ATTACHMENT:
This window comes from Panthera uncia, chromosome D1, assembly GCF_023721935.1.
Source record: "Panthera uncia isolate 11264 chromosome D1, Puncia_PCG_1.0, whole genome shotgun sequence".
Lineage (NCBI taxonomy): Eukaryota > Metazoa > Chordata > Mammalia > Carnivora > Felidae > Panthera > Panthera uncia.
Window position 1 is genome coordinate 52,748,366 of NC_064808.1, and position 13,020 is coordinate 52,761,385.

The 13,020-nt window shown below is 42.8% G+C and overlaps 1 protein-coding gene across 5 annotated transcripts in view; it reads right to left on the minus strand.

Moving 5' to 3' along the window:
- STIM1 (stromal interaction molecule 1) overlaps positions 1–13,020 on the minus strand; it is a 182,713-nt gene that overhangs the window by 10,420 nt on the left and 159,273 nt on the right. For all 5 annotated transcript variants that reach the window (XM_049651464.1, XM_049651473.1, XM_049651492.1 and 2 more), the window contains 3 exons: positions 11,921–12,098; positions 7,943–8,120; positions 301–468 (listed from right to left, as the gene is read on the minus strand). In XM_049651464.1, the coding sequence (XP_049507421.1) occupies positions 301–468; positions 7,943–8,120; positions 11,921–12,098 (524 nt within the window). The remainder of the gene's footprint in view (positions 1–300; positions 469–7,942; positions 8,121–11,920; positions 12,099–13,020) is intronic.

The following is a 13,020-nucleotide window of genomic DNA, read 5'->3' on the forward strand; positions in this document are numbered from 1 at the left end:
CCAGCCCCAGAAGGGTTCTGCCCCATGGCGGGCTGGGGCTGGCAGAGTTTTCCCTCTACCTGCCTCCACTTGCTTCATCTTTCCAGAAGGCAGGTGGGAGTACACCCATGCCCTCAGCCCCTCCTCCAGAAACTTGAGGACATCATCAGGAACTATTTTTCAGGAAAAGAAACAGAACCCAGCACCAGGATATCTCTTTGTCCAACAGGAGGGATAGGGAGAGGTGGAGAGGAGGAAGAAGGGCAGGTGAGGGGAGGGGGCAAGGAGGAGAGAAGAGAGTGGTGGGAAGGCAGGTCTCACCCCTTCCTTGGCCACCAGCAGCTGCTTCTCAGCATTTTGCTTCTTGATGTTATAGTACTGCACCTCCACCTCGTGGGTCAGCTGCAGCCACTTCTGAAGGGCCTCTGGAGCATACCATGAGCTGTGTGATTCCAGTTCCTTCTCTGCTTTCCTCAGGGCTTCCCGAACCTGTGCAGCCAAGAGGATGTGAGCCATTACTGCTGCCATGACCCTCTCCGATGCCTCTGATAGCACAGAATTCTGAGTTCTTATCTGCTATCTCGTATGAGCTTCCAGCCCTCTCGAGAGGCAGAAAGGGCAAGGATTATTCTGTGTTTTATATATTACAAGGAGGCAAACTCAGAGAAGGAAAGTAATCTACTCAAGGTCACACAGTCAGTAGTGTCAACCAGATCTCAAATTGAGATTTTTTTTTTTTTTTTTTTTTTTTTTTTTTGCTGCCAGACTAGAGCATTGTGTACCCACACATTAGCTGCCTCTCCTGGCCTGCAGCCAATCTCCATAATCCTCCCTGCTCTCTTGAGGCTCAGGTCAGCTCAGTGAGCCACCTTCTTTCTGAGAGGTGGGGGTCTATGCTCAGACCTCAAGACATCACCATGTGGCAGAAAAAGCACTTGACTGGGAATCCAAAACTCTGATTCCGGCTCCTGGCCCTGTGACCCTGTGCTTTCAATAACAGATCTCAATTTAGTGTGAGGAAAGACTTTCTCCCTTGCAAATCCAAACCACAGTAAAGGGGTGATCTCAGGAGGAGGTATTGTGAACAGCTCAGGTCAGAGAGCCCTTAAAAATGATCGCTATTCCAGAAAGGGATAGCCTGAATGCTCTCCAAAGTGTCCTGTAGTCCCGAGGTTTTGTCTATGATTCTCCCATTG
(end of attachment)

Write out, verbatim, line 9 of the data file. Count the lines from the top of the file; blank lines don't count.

CCAGCCCCAGAAGGGTTCTGCCCCATGGCGGGCTGGGGCTGGCAGAGTTTTCCCTCTACCTGCCTCCACTTGCTTCATCTTTCCAGAAGGCAGGTGGGAGTACACCCATGCCCTCAGCCCCTCCTCCAGAAACTTGAGGACATCATCAGGAACTATTTTTCAGGAAAAGAAACAGAACCCAGCACCAGGATATCTCTTTGTCCAACAGGAGGGATAGGGAGAGGTGGAGAGGAGGAAGAAGGGCAGGTGAGGGGAGGGGGCAAGGAGGAGAGAAGAGAGTGGTGGGAAGGCAGGTCTCACCCCTTCCTTGGCCACCAGCAGCTGCTTCTCAGCATTTTGCTTCTTGATGTTATAGTACTGCACCTCCACCTCGTGGGTCAGCTGCAGCCACTTCTGAAGGGCCTCTGGAGCATACCATGAGCTGTGTGATTCCAGTTCCTTCTCTGCTTTCCTCAGGGCTTCCCGAACCTGTGCAGCCAAGAGGATGTGAGCCATTACTGCTGCCATGACCCTCTCCGATGCCTCTGATAGCACAGAATTCTGAGTTCTTATCTGCTATCTCGTATGAGCTTCCAGCCCTCTCGAGAGGCAGAAAGGGCAAGGATTATTCTGTGTTTTATATATTACAAGGAGGCAAACTCAGAGAAGGAAAGTAATCTACTCAAGGTCACACAGTCAGTAGTGTCAACCAGATCTCAAATTGAGATTTTTTTTTTTTTTTTTTTTTTTTTTTTTTGCTGCCAGACTAGAGCATTGTGTACCCACACATTAGCTGCCTCTCCTGGCCTGCAGCCAATCTCCATAATCCTCCCTGCTCTCTTGAGGCTCAGGTCAGCTCAGTGAGCCACCTTCTTTCTGAGAGGTGGGGGTCTATGCTCAGACCTCAAGACATCACCATGTGGCAGAAAAAGCACTTGACTGGGAATCCAAAACTCTGATTCCGGCTCCTGGCCCTGTGACCCTGTGCTTTCAATAACAGATCTCAATTTAGTGTGAGGAAAGACTTTCTCCCTTGCAAATCCAAACCACAGTAAAGGGGTGATCTCAGGAGGAGGTATTGTGAACAGCTCAGGTCAGAGAGCCCTTAAAAATGATCGCTATTCCAGAAAGGGATAGCCTGAATGCTCTCCAAAGTGTCCTGTAGTCCCGAGGTTTTGTCTATGATTCTCCCATTG